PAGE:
The 340B program is a federal discount drug program which requires pharmaceutical manufacturers to enter into an agreement, called a Pharmaceutical Pricing Agreement (PPA), with the Secretary of the Department of Health & Human Services in exchange for having their drugs covered by Medicaid and Medicare Part B. Under the PPA, the drug manufacturer agrees to provide front-end discounts on drugs purchased by “covered entities,” which typically serve the nation’s most vulnerable patient populations. The federal government has permitted covered entities to enter into agreements with “contract pharmacies” to provide some or all of the pharmacy services.
The advent of the 340B drug program has, historically, been a good source of profit for pharmacies serving as Contract Pharmacies for Covered Entities. However, over the past few years, growing complexities in the relationship between pharmacies and PBMs have significantly impacted pharmacy profitability in the 340B drug program. The assessment of DIR fees, and other post point-of-sale price concessions, has stripped profits away from contract pharmacies and have made participating in the 340B drug program far less appealing.
With the rise of DIR fees and other post point-of-sale fees being assessed unilaterally by PBMs upon pharmacies, as well as increasing regulatory scrutiny of such relationships, a well-drafted contract between covered entities and contract pharmacies has never been more important. Unfortunately, many contracts between covered entities and contract pharmacies do not address or contemplate DIR fees or other PBM-assessed fees, which has resulted in contract pharmacies bearing full financial responsibility for the fees. The results have been profoundly negative for contract pharmacies, as they have seen their profitability stripped away from participation in the 340B drug program. However, pharmacies can still participate as a contract pharmacy in the 340B drug program while making a profit, so long as the contractual relationships between covered entities and contract pharmacies sufficiently address this dynamic.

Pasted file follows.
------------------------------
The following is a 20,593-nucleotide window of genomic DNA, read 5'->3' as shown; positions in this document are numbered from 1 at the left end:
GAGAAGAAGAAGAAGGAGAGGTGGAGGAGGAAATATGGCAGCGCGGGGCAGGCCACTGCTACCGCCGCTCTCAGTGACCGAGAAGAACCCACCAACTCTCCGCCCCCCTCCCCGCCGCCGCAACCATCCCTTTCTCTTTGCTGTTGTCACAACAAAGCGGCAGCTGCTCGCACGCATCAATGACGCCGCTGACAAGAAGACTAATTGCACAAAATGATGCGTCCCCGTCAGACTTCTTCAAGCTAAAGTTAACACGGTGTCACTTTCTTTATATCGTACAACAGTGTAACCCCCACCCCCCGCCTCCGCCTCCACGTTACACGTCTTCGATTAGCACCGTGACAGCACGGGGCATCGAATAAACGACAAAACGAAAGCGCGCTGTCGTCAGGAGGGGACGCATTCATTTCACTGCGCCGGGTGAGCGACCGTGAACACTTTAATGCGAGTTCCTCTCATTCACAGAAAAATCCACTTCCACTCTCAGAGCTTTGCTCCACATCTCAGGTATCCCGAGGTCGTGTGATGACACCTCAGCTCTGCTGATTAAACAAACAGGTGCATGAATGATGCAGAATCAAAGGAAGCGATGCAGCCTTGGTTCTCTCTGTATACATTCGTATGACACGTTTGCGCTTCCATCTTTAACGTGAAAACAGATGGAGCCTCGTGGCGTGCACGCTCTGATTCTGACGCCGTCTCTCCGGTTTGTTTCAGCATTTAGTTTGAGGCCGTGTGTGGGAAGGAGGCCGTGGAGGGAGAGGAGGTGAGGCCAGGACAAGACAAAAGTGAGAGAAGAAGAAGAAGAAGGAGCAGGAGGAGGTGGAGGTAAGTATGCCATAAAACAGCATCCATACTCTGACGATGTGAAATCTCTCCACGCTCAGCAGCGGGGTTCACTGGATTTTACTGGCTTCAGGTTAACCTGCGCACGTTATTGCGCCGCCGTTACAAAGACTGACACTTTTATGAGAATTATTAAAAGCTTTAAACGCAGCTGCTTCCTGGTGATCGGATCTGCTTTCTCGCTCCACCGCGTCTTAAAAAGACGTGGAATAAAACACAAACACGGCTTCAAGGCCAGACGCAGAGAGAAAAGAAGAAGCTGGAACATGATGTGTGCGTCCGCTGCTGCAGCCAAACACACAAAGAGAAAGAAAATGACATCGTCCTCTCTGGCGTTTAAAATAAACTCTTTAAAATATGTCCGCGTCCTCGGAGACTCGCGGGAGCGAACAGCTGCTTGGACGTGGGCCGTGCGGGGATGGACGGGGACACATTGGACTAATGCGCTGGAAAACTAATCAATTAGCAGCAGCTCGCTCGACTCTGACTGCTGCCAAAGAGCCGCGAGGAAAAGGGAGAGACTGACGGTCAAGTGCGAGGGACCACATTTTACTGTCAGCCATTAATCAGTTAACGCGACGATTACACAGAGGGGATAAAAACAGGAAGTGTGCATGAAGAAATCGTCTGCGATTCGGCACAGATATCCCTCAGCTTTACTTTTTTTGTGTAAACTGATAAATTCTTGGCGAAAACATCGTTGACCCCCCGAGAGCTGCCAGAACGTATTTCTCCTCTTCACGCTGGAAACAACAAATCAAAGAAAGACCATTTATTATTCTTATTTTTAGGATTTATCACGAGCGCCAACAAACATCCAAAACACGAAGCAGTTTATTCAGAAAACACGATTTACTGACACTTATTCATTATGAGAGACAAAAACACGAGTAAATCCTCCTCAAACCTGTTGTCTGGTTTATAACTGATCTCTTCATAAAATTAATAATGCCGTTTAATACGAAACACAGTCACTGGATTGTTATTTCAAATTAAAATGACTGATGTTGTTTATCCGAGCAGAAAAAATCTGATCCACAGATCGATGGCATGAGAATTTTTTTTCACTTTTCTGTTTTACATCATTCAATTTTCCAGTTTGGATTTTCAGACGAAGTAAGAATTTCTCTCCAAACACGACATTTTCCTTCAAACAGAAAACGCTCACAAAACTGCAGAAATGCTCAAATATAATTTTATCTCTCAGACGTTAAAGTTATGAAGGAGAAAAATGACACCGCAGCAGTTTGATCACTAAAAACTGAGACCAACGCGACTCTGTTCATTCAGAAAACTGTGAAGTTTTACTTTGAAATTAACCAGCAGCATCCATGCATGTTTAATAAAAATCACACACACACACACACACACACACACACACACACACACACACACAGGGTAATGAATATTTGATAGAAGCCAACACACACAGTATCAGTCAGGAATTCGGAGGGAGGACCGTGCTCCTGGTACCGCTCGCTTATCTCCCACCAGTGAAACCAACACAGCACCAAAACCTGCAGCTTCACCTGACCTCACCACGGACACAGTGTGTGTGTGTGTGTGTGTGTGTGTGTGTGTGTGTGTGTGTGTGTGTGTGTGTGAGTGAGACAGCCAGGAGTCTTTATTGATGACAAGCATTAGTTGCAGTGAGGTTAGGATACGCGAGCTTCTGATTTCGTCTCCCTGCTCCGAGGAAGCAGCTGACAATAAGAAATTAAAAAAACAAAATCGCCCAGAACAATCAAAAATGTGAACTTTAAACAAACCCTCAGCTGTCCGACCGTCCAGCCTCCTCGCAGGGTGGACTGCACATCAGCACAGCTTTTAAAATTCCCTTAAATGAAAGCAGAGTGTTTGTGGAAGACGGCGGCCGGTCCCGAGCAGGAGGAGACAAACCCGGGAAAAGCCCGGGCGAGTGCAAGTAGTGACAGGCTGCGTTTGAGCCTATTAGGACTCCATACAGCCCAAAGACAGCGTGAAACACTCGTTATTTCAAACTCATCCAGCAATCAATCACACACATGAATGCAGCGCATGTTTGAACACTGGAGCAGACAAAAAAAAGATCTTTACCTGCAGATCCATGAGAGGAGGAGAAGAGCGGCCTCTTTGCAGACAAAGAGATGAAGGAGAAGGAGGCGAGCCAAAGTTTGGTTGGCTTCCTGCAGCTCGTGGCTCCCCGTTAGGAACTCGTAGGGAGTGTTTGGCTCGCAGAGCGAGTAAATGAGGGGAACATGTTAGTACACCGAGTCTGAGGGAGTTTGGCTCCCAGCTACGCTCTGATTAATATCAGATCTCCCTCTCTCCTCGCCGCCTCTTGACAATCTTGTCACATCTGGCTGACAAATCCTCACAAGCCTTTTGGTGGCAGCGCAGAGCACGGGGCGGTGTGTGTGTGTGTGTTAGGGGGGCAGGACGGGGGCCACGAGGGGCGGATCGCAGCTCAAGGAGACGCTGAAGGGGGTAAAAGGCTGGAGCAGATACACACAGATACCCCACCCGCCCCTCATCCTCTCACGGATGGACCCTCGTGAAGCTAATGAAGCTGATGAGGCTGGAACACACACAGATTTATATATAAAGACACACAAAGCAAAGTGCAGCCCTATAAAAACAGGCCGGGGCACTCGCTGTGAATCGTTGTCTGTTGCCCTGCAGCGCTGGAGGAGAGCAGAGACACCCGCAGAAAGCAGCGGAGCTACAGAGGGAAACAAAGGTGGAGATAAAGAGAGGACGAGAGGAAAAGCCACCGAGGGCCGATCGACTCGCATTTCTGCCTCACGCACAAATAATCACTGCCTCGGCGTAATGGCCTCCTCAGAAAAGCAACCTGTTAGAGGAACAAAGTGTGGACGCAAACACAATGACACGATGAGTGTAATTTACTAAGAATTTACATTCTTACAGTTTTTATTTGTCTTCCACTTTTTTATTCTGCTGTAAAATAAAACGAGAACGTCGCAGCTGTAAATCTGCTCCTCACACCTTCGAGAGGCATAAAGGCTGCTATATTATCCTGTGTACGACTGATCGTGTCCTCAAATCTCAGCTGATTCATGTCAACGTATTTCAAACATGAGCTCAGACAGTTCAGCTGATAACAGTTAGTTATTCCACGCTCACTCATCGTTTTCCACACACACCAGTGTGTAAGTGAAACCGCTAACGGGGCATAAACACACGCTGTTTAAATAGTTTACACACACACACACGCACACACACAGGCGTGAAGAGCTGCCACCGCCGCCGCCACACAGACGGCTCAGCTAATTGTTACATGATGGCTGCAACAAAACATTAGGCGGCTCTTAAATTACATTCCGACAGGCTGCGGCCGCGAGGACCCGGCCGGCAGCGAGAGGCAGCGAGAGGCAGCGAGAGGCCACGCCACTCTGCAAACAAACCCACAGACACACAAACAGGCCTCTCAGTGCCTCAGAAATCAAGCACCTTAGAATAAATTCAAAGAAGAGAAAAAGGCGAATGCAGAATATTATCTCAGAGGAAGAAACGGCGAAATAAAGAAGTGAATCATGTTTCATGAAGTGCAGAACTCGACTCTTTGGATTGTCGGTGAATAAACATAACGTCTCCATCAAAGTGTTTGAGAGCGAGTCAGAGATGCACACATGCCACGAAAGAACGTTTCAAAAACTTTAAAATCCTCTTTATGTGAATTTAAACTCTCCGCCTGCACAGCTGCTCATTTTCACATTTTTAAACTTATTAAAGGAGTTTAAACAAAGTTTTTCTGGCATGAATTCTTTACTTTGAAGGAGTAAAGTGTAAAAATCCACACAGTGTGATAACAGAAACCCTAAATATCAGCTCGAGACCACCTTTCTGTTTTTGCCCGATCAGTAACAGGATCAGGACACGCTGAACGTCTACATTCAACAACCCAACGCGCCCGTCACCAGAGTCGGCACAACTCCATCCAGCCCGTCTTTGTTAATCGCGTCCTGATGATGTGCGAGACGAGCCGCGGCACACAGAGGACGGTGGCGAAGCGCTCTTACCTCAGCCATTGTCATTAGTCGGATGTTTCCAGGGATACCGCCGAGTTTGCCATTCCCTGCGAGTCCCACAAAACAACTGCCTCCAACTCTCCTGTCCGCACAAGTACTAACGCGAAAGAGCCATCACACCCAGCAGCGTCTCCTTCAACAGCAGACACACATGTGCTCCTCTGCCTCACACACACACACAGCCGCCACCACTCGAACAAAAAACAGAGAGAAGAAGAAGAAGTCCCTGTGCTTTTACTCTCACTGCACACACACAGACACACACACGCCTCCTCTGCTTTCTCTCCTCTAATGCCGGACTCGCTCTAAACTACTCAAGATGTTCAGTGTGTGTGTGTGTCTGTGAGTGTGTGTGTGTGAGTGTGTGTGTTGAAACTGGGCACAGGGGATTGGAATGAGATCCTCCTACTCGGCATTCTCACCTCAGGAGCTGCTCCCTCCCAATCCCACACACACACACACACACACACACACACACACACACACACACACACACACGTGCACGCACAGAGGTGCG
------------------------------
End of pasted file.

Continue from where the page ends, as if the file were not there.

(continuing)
Frier Levitt has assisted pharmacies in the negotiation of the contract with covered entities to ensure that pharmacies are not left bearing full financial responsibility for PBM-assessed fees. If you have a contract pharmacy that has seen its profitability reduced in the 340B drug program because of DIR fees, or are considering participating in the 340B drug program as a contract pharmacy, contact Frier Levitt today.